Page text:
1. We find that the announcement of the trial court of its decision relative to temporary custody of the children is a "verdict" within the contemplation of the Civil Practice Act, supra, as the award is a finding by the judge which is the equivalent of a verdict, and that the wife had acquired actual knowledge of the finding prior to the time she sought to dismiss her action. Accordingly, under the principles enunciated in Peoples Bank of Talbotton, supra, and other authorities above, the trial court did not err in retaining jurisdiction of the parties and control of the litigation. Because judicial economy dictates that all issues between the parties be resolved in one action, we hold that the wife's purported dismissal was ineffective in toto.
2. To the extent that Miller v. Miller, 247 Ga. 114 (276 SE2d 324) (1981), and Carter v. Carter, 241 Ga. 335 (1) (245 SE2d 292) (1978), are in conflict herewith, they are overruled.
Judgment affirmed. All the Justices concur, except Marshall, P. J., Smith and Gregory, JJ., who dissent.
GREGORY, Justice, dissenting.
I have reservations regarding the wisdom of permitting a plaintiff in a civil action to voluntarily dismiss his complaint at any time before verdict. However, that is precisely what the legislature has provided in OCGA § 9-11-41 (Code Ann. § 81A-141).
The legislature has provided exceptions to a plaintiff's right to dismiss any time before verdict. If a counterclaim has been pleaded by defendant prior to the service upon defendant of plaintiff's motion to dismiss there can be no dismissal against defendant's objection, unless the counterclaim can remain pending for independent adjudication. OCGA § 9-11-41 (Code Ann. § 81A-141). If a receiver has been appointed, dismissal must be by order of the court. OCGA § 9-11-66 (Code Ann. § 81A-166). A class action may not be dismissed *461 without approval of the court. OCGA § 9-11-23 (c) (Code Ann. § 81A-123).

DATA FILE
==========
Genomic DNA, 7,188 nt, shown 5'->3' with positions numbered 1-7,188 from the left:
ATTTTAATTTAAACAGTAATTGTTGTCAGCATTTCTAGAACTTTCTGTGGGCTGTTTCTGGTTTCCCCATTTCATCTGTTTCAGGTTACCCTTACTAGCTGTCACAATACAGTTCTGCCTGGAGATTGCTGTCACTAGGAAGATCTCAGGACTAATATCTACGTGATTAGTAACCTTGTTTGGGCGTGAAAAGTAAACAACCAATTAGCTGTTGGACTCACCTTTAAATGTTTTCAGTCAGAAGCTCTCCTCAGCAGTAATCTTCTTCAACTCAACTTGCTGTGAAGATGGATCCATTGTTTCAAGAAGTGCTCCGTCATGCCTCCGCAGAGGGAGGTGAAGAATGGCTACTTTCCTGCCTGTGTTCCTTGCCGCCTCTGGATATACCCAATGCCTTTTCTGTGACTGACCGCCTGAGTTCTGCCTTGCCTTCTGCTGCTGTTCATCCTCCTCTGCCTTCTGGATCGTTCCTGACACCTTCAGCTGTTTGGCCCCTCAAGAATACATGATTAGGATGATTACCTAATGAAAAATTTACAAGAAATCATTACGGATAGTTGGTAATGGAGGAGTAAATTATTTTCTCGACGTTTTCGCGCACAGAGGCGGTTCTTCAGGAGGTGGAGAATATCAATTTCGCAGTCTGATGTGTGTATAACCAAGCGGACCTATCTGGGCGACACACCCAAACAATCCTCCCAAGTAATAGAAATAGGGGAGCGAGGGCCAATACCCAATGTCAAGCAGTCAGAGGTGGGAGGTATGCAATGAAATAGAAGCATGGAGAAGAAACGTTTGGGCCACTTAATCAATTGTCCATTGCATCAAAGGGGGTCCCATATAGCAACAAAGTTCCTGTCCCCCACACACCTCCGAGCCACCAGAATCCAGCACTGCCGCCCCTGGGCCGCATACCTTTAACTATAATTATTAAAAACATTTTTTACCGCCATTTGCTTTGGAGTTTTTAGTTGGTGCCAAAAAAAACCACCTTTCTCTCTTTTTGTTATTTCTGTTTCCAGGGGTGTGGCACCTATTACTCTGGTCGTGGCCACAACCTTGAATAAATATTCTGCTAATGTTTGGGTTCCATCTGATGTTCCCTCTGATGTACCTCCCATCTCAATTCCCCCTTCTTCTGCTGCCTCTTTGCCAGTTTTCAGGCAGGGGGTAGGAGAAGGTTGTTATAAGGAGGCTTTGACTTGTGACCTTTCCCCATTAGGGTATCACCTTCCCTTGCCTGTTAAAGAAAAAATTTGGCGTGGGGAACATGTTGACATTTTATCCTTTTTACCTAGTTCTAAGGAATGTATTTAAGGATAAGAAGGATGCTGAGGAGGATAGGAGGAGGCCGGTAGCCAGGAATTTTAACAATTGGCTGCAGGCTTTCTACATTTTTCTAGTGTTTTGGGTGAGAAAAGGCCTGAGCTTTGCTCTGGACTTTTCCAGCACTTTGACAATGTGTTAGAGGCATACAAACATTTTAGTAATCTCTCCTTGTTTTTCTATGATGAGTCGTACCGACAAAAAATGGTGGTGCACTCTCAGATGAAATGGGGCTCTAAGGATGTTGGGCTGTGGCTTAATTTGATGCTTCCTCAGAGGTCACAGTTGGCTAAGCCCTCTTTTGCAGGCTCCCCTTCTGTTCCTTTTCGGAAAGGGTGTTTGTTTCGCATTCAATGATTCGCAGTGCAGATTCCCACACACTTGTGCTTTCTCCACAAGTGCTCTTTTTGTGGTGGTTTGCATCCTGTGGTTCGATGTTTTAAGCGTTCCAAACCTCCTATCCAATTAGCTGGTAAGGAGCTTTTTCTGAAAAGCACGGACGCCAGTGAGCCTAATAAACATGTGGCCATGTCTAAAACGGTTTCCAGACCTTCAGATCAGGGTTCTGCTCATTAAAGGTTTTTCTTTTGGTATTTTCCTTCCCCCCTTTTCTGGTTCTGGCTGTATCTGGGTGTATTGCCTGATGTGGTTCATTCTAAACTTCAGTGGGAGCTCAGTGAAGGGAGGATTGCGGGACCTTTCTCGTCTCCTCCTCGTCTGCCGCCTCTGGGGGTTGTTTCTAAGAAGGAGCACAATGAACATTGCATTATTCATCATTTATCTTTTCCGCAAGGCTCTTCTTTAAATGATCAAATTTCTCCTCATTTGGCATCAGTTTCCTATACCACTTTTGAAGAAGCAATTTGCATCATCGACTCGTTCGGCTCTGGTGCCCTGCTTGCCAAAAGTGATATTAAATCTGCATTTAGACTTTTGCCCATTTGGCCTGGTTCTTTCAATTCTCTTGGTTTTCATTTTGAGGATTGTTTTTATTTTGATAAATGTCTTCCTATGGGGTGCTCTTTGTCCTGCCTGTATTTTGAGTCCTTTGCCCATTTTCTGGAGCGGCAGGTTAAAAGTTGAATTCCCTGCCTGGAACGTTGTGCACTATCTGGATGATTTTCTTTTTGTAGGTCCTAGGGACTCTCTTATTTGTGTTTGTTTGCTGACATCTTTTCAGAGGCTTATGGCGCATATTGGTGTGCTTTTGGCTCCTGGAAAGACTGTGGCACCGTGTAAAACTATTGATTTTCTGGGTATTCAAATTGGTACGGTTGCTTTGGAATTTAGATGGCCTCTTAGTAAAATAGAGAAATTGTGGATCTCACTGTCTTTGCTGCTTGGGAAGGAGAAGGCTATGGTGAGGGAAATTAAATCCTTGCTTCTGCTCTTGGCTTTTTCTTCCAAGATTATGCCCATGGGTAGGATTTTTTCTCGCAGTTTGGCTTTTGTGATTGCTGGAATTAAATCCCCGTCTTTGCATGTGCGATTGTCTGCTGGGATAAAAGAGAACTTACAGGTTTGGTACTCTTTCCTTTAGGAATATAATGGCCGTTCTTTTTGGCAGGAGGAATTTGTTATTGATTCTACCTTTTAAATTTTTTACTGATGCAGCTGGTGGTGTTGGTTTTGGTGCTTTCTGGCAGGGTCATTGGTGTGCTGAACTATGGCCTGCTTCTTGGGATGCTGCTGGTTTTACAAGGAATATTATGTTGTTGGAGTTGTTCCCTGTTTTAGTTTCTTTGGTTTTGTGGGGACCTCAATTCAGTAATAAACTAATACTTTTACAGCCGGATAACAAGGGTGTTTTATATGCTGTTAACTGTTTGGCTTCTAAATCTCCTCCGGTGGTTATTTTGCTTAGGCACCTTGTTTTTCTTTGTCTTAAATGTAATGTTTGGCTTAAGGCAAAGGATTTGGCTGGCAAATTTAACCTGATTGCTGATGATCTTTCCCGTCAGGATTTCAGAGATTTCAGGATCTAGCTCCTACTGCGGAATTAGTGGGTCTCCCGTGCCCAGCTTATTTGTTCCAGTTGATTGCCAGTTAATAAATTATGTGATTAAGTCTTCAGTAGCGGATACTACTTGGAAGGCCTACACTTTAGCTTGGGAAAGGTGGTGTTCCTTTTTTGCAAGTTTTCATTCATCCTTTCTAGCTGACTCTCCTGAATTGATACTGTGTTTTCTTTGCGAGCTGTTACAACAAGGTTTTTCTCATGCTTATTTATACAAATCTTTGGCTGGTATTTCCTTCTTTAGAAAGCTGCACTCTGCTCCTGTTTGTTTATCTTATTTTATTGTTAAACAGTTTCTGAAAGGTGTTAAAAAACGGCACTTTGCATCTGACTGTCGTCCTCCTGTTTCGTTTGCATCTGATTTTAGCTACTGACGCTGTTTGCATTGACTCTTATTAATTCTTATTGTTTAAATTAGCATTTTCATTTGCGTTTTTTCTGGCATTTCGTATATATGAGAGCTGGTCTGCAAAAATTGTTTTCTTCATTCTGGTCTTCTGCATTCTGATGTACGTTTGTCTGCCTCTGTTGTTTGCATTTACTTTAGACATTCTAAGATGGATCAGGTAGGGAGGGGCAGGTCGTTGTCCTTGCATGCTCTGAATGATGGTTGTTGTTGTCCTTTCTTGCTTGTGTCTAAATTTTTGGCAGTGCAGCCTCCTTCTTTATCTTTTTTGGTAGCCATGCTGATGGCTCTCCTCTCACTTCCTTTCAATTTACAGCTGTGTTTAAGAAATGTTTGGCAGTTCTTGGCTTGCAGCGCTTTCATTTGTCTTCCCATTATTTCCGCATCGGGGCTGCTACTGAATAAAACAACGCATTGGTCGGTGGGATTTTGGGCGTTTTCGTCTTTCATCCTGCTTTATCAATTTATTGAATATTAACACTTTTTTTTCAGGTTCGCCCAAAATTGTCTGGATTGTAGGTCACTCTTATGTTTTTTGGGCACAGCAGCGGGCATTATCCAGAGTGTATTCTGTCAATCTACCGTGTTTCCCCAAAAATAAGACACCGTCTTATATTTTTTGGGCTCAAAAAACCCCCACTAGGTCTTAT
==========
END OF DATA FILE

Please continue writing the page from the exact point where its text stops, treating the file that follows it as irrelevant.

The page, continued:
The majority opinion creates a new exception to a plaintiff's right to dismiss. The exception is to disallow voluntary dismissal where the trial court has announced its decision relative to temporary custody of children in a pending divorce action. This may very well be a needed exception, but I believe legislative action is required to create this new exception. The majority opinion holds that the trial court's announcement is the equivalent of a "verdict" within the meaning of OCGA § 9-11-41 (Code Ann. § 81A-141). The word "verdict" relates to a final determination of the action in the trial court. OCGA § 9-11-41 (Code Ann. § 81A-141) dictates a time limit before which a plaintiff may voluntarily dismiss. That time limit is at the end of the case, at the time of the verdict. The majority has moved that time limit forward to the temporary order. A temporary order of custody is merely a provision for custody, "until the final judgment in the case." OCGA § 19-6-14 (Code Ann. § 30-206). "Verdict" cannot be equated with a temporary custody order.
I am authorized to state that Presiding Justice Marshall and Justice Smith join in this dissent.